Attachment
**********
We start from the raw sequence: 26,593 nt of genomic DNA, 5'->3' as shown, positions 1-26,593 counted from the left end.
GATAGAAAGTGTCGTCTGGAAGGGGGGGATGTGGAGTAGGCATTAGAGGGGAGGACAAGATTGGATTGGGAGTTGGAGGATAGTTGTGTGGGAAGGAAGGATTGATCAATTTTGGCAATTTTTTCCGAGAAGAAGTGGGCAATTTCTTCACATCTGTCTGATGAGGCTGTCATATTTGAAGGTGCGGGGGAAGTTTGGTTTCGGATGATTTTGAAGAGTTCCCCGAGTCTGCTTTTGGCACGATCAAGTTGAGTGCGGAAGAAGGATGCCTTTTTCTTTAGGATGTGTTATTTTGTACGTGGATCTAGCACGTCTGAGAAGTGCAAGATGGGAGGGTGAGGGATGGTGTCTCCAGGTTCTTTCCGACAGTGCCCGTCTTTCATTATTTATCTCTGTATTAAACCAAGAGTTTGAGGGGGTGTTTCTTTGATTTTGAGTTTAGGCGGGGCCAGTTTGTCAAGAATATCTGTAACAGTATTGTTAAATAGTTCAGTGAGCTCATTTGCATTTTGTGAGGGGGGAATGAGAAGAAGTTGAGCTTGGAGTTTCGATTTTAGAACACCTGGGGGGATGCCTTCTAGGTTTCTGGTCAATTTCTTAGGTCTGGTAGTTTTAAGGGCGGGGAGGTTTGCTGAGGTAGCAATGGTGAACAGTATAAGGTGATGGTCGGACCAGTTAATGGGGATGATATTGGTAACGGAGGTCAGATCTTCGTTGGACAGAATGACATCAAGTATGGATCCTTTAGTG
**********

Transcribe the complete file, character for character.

We start from the raw sequence: 26,593 nt of genomic DNA, 5'->3' as shown, positions 1-26,593 counted from the left end.
GATAGAAAGTGTCGTCTGGAAGGGGGGGATGTGGAGTAGGCATTAGAGGGGAGGACAAGATTGGATTGGGAGTTGGAGGATAGTTGTGTGGGAAGGAAGGATTGATCAATTTTGGCAATTTTTTCCGAGAAGAAGTGGGCAATTTCTTCACATCTGTCTGATGAGGCTGTCATATTTGAAGGTGCGGGGGAAGTTTGGTTTCGGATGATTTTGAAGAGTTCCCCGAGTCTGCTTTTGGCACGATCAAGTTGAGTGCGGAAGAAGGATGCCTTTTTCTTTAGGATGTGTTATTTTGTACGTGGATCTAGCACGTCTGAGAAGTGCAAGATGGGAGGGTGAGGGATGGTGTCTCCAGGTTCTTTCCGACAGTGCCCGTCTTTCATTATTTATCTCTGTATTAAACCAAGAGTTTGAGGGGGTGTTTCTTTGATTTTGAGTTTAGGCGGGGCCAGTTTGTCAAGAATATCTGTAACAGTATTGTTAAATAGTTCAGTGAGCTCATTTGCATTTTGTGAGGGGGGAATGAGAAGAAGTTGAGCTTGGAGTTTCGATTTTAGAACACCTGGGGGGATGCCTTCTAGGTTTCTGGTCAATTTCTTAGGTCTGGTAGTTTTAAGGGCGGGGAGGTTTGCTGAGGTAGCAATGGTGAACAGTATAAGGTGATGGTCGGACCAGTTAATGGGGATGATATTGGTAACGGAGGTCAGATCTTCGTTGGACAGAATGACATCAAGTATGGATCCTTTAGTG